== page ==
- Disjointed or slow workflows. Unwieldy and manual workflows often lead to abrupt context switches, especially if they require developers to create multiple tickets or lack automation, like testing and environment provisioning. Change approval boards and slow code reviews also increase wait time, opening up developers to distractions and context switches.
Context switching can lower productivity, increase fatigue, and, ultimately, lead to developer burnout. Switching tasks requires energy and each switch depletes mental focus needed for high cognitive performance. Over an entire workday, too many context switches can leave developers feeling exhausted and drained.
The impact of context switching lingers even after switching tasks. Cognitive function declines when the mind remains fixated on previous tasks, a phenomenon known as attention residue. According to Sophie Leroy, an Associate Professor of Management at the University of Washington Bothell School of Business who specializes in the study of attention:
Attention residue is when thoughts about a task persist and intrude while performing another task
Attention residue consumes cognitive processing power, making it more difficult to achieve a new task even after switching away from a previous one.
At the team level, context switching is a source of engineering friction within the development pipeline. Left unchecked, rampant context switching across an entire team can increase the time it takes to release new features or recover from failure.
Context switching also incentivizes teams to tackle short and easy tasks (i.e. low hanging fruit), instead of the most important ones. In disruptive environments, engineers lack confidence that they'll have the time, energy, or focus to complete an important task. With less time to focus, they prioritize fast wins over meaningful work.
Context switching is inevitable, but teams can take actionable steps to minimize its impact. Here are some tips to reduce context switching.
Mastering your calendar is key to avoiding context switches. By better planning the tasks you hope to complete and when you want to work on them, you can reduce the likelihood of context switching and optimize your mental focus.
One trick to prevent context switching is to create time blocks on your calendar for focus time. Reserve time slots for specific tasks that you want to complete without distractions or disruptions.
Many developers also use the Pomodoro technique to stay focused during their focus blocks. The Pomodoro technique recommends you break your workday into 25-minute chunks separated by five-minute breaks.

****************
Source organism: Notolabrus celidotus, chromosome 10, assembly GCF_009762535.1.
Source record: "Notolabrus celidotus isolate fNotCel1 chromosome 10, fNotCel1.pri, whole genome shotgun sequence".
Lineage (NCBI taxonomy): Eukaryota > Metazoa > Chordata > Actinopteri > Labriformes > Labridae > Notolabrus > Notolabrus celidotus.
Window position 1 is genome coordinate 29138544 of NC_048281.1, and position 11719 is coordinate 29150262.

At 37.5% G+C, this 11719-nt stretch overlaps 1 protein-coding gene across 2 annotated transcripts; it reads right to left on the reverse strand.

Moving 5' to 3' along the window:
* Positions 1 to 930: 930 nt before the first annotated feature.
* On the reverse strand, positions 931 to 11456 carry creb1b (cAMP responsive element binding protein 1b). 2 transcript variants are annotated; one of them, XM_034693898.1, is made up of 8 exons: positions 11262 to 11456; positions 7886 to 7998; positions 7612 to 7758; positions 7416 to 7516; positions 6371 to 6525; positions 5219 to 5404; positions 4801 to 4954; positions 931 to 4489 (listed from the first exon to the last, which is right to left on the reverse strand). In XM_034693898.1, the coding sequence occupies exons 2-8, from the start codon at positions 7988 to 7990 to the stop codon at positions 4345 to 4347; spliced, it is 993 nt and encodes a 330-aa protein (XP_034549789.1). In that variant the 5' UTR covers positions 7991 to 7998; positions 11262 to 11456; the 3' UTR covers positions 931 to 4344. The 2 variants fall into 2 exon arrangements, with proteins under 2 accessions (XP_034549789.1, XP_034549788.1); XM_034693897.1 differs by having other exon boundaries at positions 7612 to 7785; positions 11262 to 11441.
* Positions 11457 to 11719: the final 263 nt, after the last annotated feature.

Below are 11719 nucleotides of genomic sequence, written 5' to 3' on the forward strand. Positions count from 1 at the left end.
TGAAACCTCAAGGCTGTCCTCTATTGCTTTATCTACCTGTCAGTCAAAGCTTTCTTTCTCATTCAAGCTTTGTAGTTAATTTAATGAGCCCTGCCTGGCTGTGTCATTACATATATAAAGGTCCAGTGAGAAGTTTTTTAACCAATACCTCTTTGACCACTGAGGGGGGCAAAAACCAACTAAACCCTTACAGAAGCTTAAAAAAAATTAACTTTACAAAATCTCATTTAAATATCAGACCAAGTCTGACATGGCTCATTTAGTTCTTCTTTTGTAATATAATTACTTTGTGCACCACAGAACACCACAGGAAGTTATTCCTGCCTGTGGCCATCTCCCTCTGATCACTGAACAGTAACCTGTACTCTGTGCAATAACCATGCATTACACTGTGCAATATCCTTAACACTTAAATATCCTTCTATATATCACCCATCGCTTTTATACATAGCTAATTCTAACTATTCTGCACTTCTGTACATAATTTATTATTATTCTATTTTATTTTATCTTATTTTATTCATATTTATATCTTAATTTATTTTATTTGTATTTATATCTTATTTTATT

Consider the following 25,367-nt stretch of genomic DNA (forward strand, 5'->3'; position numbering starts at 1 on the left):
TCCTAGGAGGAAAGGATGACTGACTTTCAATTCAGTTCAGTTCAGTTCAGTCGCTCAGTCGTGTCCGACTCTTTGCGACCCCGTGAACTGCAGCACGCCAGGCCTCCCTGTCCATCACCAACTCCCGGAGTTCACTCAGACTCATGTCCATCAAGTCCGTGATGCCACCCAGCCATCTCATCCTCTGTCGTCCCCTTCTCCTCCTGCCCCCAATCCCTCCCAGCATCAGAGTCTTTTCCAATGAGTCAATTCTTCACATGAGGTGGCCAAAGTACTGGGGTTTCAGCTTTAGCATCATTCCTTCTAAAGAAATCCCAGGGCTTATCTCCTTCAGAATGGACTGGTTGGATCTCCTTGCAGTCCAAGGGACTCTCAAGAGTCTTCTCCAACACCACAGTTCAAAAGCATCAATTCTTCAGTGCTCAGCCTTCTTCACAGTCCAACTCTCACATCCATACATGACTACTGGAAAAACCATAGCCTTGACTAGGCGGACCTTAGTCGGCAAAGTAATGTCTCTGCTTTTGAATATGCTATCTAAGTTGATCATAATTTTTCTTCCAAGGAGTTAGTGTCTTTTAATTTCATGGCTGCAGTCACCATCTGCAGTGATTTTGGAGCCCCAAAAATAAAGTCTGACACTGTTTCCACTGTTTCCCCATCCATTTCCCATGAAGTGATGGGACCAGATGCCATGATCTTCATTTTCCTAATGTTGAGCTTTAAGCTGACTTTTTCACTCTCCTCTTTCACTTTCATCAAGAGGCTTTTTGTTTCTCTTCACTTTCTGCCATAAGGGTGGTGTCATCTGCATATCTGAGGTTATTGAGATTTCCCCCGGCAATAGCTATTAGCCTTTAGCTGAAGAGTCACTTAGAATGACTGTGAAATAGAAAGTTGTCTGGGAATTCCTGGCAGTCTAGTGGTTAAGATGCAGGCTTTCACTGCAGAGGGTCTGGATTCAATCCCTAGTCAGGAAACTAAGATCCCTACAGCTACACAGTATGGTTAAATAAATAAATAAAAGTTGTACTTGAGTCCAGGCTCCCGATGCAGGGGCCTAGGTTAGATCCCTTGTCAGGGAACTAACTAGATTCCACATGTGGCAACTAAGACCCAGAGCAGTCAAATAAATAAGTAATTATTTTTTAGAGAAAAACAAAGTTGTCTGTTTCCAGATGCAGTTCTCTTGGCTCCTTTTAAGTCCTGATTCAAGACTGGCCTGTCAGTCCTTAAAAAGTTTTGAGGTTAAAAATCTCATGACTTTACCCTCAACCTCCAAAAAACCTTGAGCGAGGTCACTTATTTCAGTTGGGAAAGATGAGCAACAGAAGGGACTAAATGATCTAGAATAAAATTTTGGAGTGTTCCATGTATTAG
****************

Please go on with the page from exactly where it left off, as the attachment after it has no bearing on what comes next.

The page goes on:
You can also bundle together related tasks and projects. Many people use thematic days—e.g. Tuesday is reserved for interviews—to minimize the number of context switches each day. It's cognitively easier to shift from one coding task to another than it is to jump from a coding task to an email backlog. By grouping similar tasks, you maximize cognitive overlap between your various responsibilities each day, reducing the magnitude of your context switches.
Frequent context switching is often a sign that you need to clarify your tasks and prioritize them. After prioritization, you can focus on the most pressing tasks without wasting mental energy worrying about secondary responsibilities.
One helpful prioritization method is the Eisenhower Matrix, which forces you to rank tasks by both urgency and importance. Urgent and important tasks get done first, while other tasks are scheduled, delegated, or deleted based on where they are located in the matrix. Team or company Objective Key Results (OKRs) can also help you prioritize.
An atomic habit is a regular practice that is simple and easy to do; when done repeatedly, atomic habits help you unlock the power of compound growth through consistent, incremental improvement.
According to James Clear, author of Atomic Habits:
You do not rise to the level of your goals. You fall to the level of your systems.
Atomic habits can help you create a more effective system of daily work, one that makes it easier to regain control of your work hours and get more done in less time. Four habits development teams can adopt to reduce context switching:
- When possible, finish a task before starting a new one to prevent your mind from unintentionally multitasking.